Divorce is often a complicated matter, involving heightened emotions and many decisions that will affect the future of both spouses, their children, each party’s financial situation, and much more. In the rare instance, parties agree on everything. Before even filing for divorce, those lucky folks may draft their own agreement or have an agreement drawn up by an attorney. Once there is a signed agreement, one of the parties will file a complaint for divorce and advise the court that there is a signed agreement. The matter is officially “uncontested” and a date is assigned by the Court to make the divorce official.

But what of the persons not so fortunate who are unable to reach an agreement before filing a complaint for divorce? Their recourse is to file a complaint for divorce and then attempt to get an agreement that both sides will sign. That will involve appearing in Court (either with counsel or “pro se” if they choose to represent themselves) for Case Management Conferences, Early Settlement Panel, Intensive Settlement Conference, and ultimately, trial.

Mixed in with court appearances, there may be four-way conferences with the parties and counsel, parenting/custody mediation and financial mediation, all with the goal of arriving at an agreement. And there will be “discovery” in which both sides makes requests of the other party for financial or other information in order to determine the parties’ assets, debts and incomes for purposes of determining child support, alimony and equitable distribution of the assets and debts or for custody.

Along the way, and sometimes not until the parties are literally “on the courthouse steps” the day of trial, the parties often agree to settle their differences. Each party is likely giving up something, but they have agreed to compromise to save time, money and stress, and to control the resolution of their issues. An agreement setting forth all of the terms of the compromise is drafted by counsel and when all accept its contents, the parties sign the agreement. The matter is now officially “uncontested.”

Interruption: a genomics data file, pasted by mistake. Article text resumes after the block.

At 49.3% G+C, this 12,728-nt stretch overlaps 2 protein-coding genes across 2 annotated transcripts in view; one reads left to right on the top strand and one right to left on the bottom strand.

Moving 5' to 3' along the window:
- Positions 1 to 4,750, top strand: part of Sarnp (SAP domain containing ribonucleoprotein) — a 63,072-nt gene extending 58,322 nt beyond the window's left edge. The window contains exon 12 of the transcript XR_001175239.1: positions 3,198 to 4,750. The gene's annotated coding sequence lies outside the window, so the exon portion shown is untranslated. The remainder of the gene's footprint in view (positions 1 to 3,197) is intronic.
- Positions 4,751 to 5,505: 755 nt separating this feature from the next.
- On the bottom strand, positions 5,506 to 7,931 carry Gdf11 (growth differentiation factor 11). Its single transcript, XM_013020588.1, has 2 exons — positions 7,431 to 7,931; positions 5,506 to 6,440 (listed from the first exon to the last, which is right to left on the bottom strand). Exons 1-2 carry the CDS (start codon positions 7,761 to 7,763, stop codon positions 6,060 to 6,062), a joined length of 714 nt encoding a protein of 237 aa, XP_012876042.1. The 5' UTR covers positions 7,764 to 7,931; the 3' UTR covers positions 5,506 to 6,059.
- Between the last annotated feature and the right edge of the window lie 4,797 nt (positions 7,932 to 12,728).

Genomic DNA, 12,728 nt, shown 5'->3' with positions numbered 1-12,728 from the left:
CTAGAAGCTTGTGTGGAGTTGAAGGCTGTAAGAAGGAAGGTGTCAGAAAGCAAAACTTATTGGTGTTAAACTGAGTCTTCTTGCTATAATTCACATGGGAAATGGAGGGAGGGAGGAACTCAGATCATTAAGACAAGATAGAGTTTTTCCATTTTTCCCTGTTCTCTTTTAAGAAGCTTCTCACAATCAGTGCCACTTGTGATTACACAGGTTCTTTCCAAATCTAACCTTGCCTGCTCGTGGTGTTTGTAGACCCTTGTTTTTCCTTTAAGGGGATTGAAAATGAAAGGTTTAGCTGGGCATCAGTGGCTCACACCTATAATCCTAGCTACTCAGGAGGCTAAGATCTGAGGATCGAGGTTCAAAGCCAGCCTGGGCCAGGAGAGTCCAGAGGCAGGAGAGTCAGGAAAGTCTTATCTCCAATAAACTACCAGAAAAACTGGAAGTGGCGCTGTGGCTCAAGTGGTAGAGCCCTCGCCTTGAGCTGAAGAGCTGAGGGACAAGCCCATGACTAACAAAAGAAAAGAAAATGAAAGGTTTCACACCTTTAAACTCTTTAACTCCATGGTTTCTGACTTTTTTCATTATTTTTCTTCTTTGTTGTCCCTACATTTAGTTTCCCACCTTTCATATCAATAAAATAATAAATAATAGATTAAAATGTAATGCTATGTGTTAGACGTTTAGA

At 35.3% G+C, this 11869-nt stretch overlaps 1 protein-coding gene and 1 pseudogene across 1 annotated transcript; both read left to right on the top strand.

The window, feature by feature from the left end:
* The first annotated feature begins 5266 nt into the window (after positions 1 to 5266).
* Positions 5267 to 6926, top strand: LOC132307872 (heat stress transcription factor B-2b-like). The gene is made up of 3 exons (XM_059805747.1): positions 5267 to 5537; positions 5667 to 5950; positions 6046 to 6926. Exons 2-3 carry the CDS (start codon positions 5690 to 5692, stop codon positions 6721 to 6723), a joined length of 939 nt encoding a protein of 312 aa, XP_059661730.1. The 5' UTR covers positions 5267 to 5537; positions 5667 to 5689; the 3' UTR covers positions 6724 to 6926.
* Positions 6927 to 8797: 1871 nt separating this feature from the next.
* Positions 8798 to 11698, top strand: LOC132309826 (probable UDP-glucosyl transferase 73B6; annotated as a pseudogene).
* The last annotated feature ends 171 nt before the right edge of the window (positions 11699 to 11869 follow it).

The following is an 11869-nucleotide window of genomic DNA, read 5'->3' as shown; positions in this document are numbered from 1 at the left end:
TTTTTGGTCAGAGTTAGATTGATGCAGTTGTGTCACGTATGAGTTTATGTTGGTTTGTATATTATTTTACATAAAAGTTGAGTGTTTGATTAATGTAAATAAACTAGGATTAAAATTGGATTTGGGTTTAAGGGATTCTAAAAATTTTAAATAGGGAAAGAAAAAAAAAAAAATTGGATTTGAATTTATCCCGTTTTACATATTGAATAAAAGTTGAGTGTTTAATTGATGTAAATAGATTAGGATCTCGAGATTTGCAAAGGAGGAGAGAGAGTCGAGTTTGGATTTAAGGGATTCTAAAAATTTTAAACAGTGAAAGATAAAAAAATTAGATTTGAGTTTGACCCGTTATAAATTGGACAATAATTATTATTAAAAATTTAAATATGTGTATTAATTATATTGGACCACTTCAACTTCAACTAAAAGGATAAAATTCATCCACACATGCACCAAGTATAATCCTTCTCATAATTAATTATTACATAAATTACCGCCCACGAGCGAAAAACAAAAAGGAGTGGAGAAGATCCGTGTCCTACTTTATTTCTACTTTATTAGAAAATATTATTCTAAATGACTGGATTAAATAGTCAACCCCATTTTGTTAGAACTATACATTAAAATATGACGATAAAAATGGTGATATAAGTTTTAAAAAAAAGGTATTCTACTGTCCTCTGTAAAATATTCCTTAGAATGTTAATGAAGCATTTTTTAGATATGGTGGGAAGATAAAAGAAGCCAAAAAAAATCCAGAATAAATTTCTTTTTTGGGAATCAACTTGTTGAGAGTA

You have avoided a trial–having a judge hear testimony and review evidence to rule on the issues which you and your spouse were unable to agree upon. And the result is likely to be more palatable since you will have had a hand in the resolution of your matter. After all, you know more about the facts of your case than a judge ever will, and you have the ability in an agreement to devise solutions to your particular issues that the law does not permit a judge to order.

Hire a New Jersey Family Law Attorney Who Will Work Tirelessly to Ensure Your Rights Are Protected

Obviously, coming to an agreement and putting through the divorce as an “uncontested” matter reduces the cost and stress associated with having a trial, or “litigating.” Legal counsel can prepare and review your Settlement Agreement to be sure it is fair and enforceable, while also advising how the Settlement Agreement will impact you and your spouse.

Counsel can also advise you of options available to reach an agreement so that a matter can proceed as “uncontested,” some of which may not be available to a judge rendering a ruling after a trial. These options include collaborative divorce, mediation, and arbitration.

The family law attorneys at Arons & Solomon have extensive experience to guide you toward the best option for your particular facts and circumstances. Call us today at 201.487.1199 or click to learn more about how we can help you.